Gov. Jerry Brown has signed AB 1492, legislation authored by Assemblyman Mike Gatto (D-Glendale), which revamps and improves California’s DNA-testing laws.
Without the new law, thousands of offenders arrested for lesser crimes could slip by law enforcement, Gatto said.
“The people of California are sympathetic to persons who spend years in jail for minor crimes, but we remain sickened by violent criminals who escape justice and reoffend,” Gatto said. “AB 1492 is a balanced, comprehensive bill that will improve our state’s DNA-collection program to ensure that police can still use this important tool.”
The need for AB 1492 arose in December 2014, when the Court of Appeal in People v. Buza dealt a blow to law enforcement and the use of DNA in criminal investigations. The court struck down most of Proposition 69, California’s landmark DNA crime-solving law, finding aspects of the initiative unconstitutional. The ruling effectively halted DNA collection from arrestees in California.
If the Supreme Court upholds the case – which is likely to be heard next fall – it could be 2018 before a newly passed law could take effect, Gatto said. AB 1492 will create a DNA-testing program that includes the constitutional protections of a Maryland law that was upheld by the U.S. Supreme Court.
Like the Maryland law, AB 1492 would allow DNA collection from all felons who are arrested, and would permit the sample to be uploaded to the state’s database after a judicial finding of probable cause. To protect the innocent, the legislation would also create a framework in which the DNA sample is removed 8 when a case is dismissed, or the accused is acquitted or exonerated. Allowing collection at the point of arrest, combined with additional constitutional protections, will expedite the investigative process and aid law enforcement in focusing their efforts on other suspects, Gatto added.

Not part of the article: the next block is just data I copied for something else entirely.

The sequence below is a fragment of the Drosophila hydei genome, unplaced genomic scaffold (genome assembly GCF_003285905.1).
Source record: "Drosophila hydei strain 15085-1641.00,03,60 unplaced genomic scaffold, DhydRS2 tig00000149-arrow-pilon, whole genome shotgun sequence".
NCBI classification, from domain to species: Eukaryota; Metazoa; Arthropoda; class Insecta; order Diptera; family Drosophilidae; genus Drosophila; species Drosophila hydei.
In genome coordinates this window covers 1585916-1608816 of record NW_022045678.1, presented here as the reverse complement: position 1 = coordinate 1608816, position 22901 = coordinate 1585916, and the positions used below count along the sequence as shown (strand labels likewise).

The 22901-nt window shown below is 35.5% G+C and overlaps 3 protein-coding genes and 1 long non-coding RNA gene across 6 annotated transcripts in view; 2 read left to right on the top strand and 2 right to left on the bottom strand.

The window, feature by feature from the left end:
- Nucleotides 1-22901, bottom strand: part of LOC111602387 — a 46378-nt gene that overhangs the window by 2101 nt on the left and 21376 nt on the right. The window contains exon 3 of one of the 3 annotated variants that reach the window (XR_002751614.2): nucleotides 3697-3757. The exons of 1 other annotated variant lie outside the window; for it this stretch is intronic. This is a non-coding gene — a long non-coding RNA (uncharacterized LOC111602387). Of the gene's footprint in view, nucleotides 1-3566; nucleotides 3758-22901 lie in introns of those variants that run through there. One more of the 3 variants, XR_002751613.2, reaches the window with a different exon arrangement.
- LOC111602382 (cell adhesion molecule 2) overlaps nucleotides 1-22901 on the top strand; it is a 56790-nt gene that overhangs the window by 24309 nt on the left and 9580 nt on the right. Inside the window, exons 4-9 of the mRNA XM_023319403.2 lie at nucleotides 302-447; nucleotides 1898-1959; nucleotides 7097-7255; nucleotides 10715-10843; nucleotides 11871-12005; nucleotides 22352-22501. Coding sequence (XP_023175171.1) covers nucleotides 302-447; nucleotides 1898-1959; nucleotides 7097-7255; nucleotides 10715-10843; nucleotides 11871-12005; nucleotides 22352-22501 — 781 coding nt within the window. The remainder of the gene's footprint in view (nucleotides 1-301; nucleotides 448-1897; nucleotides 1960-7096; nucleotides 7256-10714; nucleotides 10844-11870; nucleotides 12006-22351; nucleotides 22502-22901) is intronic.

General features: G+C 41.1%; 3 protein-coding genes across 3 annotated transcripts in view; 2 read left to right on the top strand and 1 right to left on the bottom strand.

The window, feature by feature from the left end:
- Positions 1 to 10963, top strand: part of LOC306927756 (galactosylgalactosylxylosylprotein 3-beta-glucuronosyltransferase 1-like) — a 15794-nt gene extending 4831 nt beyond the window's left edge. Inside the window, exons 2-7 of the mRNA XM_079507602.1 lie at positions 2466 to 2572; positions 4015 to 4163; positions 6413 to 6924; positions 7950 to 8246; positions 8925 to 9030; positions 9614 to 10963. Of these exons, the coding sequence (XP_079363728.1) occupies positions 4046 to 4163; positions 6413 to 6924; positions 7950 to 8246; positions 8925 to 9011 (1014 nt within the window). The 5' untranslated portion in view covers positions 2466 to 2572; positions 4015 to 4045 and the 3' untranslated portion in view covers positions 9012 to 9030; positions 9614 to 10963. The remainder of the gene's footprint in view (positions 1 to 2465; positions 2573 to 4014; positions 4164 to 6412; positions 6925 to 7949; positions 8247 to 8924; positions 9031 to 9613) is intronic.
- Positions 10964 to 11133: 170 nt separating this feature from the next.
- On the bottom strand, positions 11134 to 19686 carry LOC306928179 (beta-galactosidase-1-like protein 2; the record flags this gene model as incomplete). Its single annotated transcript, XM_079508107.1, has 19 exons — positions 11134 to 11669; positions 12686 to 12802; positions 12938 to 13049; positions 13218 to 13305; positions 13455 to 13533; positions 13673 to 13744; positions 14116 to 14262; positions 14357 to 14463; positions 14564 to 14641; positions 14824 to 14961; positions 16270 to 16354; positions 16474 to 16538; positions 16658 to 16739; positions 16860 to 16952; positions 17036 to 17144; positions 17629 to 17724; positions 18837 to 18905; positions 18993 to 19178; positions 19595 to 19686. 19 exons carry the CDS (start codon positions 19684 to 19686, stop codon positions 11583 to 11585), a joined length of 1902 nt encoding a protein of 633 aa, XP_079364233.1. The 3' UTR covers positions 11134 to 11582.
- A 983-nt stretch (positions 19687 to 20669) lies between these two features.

As of June 2015, DNA evidence has helped more than 33,605 criminal investigations in California, and more than 288,298 criminal investigations nationwide.
“DNA evidence works, and has proven to help solve some of the state’s most violent crimes,” Gatto said. “This is a proactive step in the right direction to help grieving families and victims obtain the justice they deserve.”
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